6. Putana Killed

6 / Pütanä Killed
While Nanda Mahäräja was returning home, he considered Vasudeva's warning that there might be some disturbance in Gokula. Certainly the advice was friendly and not false. So Nanda thought, "There is some truth in it." Therefore, out of fear, he began to take shelter of the Supreme Personality of Godhead. It is quite natural for a devotee in danger to think of Kåñëa because he has no other shelter. When a child is in danger, he takes shelter of his mother or father. Similarly, a devotee is always under the shelter of the Supreme Personality of Godhead, but when he specifically sees some danger, he remembers the Lord very rapidly.
After consulting with his demonic ministers, Kaàsa instructed a witch named Pütanä, who knew the black art of killing small children by ghastly sinful methods, to kill all kinds of children in the cities, villages and pasturing grounds. Such witches can play their black art only where there is no chanting or hearing of the holy name of Kåñëa. It is said that wherever the chanting of the holy name of Kåñëa is done, even negligently, all bad elements--witches, ghosts, and dangerous calamities--immediately disappear. And this is certainly true of the place where the chanting of the holy name of Kåñëa is done seriously--especially in Våndävana when the Supreme Lord was personally present. Therefore, the doubts of Nanda Mahäräja were certainly based on affection for Kåñëa. Actually there was no danger from the activities of Pütanä, despite her powers. Such witches are called khecaré, which means they can fly in the sky. This black art of witchcraft is still practiced by some women in the remote northwestern side of India. They can transfer themselves from one place to another on the branch of an uprooted tree. Pütanä knew this witchcraft, and therefore she is described in the Bhägavatam as khecaré.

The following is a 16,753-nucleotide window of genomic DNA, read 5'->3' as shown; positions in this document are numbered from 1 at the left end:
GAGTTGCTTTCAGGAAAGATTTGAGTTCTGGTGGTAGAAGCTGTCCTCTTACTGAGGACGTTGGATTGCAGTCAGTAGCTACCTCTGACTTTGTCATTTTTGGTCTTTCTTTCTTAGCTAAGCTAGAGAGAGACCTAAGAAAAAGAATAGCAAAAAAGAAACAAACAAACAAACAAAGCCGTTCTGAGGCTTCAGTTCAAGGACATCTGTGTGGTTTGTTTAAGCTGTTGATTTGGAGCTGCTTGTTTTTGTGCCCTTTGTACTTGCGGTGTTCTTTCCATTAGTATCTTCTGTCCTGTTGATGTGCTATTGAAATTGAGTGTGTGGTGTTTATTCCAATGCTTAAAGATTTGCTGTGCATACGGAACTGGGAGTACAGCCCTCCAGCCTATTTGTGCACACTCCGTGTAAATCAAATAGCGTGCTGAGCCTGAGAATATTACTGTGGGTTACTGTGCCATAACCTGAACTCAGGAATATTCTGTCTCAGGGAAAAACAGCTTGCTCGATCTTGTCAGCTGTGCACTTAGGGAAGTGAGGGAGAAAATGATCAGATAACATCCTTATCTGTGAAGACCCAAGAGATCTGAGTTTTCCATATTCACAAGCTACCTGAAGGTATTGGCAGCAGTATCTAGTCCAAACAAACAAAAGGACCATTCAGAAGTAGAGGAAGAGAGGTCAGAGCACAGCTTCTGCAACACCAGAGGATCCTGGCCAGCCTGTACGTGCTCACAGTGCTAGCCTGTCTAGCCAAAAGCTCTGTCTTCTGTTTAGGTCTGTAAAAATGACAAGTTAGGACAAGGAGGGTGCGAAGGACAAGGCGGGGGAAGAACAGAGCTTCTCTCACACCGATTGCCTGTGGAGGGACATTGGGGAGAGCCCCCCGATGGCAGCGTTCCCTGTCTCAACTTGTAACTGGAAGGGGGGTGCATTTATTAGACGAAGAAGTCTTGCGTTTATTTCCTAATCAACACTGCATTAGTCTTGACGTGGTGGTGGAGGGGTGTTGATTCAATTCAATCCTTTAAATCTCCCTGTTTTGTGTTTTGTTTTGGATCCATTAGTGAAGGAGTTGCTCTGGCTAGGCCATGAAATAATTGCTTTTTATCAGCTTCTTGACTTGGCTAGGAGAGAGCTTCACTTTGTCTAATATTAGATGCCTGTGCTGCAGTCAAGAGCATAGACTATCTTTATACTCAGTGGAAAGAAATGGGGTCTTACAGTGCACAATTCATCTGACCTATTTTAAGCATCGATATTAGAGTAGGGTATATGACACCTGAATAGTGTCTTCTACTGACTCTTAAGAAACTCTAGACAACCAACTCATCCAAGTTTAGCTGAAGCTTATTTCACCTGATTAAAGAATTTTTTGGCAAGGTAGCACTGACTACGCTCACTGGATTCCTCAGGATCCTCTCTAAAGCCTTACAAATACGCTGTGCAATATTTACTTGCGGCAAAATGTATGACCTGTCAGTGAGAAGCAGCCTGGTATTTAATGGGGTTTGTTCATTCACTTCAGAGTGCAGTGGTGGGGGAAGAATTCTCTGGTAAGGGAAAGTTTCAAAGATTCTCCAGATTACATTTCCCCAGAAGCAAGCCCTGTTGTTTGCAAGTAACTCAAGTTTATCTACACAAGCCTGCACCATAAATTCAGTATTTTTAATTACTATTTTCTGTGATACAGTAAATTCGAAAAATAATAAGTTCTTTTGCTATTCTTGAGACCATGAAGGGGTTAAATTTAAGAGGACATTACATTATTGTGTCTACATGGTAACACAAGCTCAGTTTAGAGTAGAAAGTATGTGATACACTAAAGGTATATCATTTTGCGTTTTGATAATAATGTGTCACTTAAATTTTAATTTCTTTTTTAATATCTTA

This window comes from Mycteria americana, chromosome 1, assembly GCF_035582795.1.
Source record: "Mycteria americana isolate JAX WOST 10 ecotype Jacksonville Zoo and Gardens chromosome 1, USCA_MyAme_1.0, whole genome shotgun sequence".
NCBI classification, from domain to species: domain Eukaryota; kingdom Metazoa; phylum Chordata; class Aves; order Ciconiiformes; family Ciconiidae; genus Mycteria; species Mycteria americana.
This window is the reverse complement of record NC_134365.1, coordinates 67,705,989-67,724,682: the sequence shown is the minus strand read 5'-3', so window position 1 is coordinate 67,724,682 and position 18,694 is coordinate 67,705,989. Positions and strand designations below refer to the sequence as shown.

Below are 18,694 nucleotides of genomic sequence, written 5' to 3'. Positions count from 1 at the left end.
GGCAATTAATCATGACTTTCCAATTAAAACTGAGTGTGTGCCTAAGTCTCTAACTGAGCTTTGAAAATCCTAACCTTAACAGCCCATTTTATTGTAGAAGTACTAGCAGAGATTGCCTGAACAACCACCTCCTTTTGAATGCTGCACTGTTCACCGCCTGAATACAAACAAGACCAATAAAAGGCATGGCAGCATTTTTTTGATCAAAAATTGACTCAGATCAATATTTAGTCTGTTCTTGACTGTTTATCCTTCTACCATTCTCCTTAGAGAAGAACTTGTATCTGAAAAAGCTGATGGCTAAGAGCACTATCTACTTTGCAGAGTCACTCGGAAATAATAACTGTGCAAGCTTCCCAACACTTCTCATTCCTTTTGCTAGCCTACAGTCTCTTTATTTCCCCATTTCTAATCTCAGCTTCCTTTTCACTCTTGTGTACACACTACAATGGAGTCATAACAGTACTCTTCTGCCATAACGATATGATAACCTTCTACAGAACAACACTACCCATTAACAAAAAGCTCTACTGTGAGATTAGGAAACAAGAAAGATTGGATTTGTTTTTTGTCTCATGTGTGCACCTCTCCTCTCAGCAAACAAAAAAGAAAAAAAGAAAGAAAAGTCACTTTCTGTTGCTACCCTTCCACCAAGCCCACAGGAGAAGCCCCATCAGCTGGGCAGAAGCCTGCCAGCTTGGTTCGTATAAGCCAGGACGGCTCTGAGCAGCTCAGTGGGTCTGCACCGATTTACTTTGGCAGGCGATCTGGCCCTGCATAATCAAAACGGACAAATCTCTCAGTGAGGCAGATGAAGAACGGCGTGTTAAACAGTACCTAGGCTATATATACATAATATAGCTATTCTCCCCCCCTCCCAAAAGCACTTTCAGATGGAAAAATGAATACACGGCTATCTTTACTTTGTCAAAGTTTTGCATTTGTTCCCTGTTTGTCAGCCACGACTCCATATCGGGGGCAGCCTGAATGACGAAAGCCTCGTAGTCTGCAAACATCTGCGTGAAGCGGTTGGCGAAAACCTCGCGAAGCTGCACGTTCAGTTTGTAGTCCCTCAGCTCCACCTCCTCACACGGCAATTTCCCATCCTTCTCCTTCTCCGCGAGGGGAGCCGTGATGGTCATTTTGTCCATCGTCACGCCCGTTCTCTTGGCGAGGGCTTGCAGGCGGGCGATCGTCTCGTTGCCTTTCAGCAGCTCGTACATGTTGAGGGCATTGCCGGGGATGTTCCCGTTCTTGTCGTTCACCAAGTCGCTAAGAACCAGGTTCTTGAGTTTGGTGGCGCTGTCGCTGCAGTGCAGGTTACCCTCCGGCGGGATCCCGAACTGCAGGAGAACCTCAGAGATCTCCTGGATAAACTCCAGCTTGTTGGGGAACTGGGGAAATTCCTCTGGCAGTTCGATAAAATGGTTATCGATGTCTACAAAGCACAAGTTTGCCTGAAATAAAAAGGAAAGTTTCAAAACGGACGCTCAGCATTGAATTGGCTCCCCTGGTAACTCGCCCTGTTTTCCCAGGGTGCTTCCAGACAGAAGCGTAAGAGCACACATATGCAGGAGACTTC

Pütanä entered the county of Gokula, the residential quarter of Nanda Mahäräja, without permission. Dressing herself just like a beautiful woman, she entered the house of mother Yaçodä. She appeared very beautiful with raised hips, nicely swollen breasts, earrings, and flowers in her hair. She looked especially beautiful on account of her thin waist. She was glancing at everyone with very attractive looks and smiling face, and all the residents of Våndävana were captivated. The innocent cowherd women thought that she was a goddess of fortune appearing in Våndävana with a lotus flower in her hand. It seemed to them that she had personally come to see Kåñëa, who is her husband. Because of her exquisite beauty, no one checked her movement, and therefore she freely entered the house of Nanda Mahäräja. Pütanä, the killer of many, many children, found baby Kåñëa lying on a small bed, and she could at once perceive that the baby was hiding His unparalleled potencies. Pütanä thought, "This child is so powerful that He can destroy the whole universe immediately."
Pütanä's understanding is very significant. The Supreme Personality of Godhead, Kåñëa, is situated in everyone's heart. It is stated in the Bhagavad-gétä that He gives one necessary intelligence, and He also causes one to forget. Pütanä was immediately aware that the child whom she was observing in the house of Nanda Mahäräja was the Supreme Personality of Godhead Himself. He was lying there as a small baby, but that does not mean that He was less powerful. The materialistic theory that God-worship is anthropomorphic is not correct. No living being can become God by undergoing meditation or austerities. God is always God. Kåñëa as a child-baby is as complete as He is as a full-fledged youth. The Mäyävädé theory holds that the living entity was formerly God but has now become overwhelmed by the influence of mäyä. Therefore they say that presently he is not God, but when the influence of mäyä is taken away, then he again becomes God. This theory cannot be applied to the minute living entities. The living entities are minute parts and parcels of the Supreme Personality of Godhead; they are minute particles or sparks of the supreme fire, but are not the original fire, or Kåñëa. Kåñëa is the Supreme Personality of Godhead, even from the beginning of His appearance in the house of Vasudeva and Devaké.